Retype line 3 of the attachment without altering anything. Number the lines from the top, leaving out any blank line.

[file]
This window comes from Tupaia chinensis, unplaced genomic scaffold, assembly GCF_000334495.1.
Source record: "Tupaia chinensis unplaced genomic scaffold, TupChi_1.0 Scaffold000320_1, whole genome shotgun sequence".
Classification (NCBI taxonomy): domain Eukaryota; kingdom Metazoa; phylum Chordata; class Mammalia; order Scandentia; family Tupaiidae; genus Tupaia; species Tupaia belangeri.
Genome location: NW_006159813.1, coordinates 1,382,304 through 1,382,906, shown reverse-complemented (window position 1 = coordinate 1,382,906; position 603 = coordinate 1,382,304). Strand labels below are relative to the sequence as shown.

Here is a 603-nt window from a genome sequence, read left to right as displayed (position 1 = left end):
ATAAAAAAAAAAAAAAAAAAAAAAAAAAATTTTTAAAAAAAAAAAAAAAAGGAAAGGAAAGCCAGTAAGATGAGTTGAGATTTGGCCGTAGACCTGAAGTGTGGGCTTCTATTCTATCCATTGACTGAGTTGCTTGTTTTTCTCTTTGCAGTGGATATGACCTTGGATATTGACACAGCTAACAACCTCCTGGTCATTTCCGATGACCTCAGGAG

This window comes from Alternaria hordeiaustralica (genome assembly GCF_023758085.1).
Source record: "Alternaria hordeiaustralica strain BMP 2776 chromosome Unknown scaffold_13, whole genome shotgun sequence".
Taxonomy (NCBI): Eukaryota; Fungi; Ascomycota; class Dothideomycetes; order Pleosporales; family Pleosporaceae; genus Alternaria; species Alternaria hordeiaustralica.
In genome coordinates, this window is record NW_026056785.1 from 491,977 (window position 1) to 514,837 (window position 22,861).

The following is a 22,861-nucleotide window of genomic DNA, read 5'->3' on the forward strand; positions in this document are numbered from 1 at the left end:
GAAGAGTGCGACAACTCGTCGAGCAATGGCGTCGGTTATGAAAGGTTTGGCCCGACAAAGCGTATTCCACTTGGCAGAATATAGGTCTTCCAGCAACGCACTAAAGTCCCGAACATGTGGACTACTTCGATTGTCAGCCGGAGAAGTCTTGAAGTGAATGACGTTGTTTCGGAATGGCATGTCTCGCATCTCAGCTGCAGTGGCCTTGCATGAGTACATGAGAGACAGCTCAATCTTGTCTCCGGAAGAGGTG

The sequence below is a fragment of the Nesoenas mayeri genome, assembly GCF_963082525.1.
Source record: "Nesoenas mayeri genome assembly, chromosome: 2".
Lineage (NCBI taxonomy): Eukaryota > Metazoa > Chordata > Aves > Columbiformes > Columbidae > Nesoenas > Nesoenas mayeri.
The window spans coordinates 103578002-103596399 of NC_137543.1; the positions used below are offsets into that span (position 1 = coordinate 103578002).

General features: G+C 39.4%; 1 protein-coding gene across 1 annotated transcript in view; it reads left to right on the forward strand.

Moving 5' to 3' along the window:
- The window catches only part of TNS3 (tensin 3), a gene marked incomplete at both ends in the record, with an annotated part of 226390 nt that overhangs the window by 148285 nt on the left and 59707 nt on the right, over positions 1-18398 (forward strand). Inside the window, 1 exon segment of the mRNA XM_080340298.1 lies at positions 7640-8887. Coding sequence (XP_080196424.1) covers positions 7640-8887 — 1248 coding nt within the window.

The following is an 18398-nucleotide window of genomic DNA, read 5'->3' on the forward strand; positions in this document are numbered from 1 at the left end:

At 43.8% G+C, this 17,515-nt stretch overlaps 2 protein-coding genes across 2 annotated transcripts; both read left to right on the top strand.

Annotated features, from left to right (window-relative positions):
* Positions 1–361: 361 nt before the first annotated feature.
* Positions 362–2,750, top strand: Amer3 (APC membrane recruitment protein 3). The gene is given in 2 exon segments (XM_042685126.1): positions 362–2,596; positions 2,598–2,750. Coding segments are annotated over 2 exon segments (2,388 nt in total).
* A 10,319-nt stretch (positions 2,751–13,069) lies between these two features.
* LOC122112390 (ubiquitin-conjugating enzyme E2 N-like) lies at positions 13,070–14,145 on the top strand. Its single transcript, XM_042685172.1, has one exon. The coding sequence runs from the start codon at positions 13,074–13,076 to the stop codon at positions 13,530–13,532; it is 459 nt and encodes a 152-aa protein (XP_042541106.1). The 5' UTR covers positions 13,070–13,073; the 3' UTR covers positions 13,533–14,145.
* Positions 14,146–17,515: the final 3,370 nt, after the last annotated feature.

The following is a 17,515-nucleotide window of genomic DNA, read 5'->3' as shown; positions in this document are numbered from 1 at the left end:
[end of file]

Classification (NCBI taxonomy): domain Eukaryota; kingdom Metazoa; phylum Chordata; class Mammalia; order Scandentia; family Tupaiidae; genus Tupaia; species Tupaia belangeri.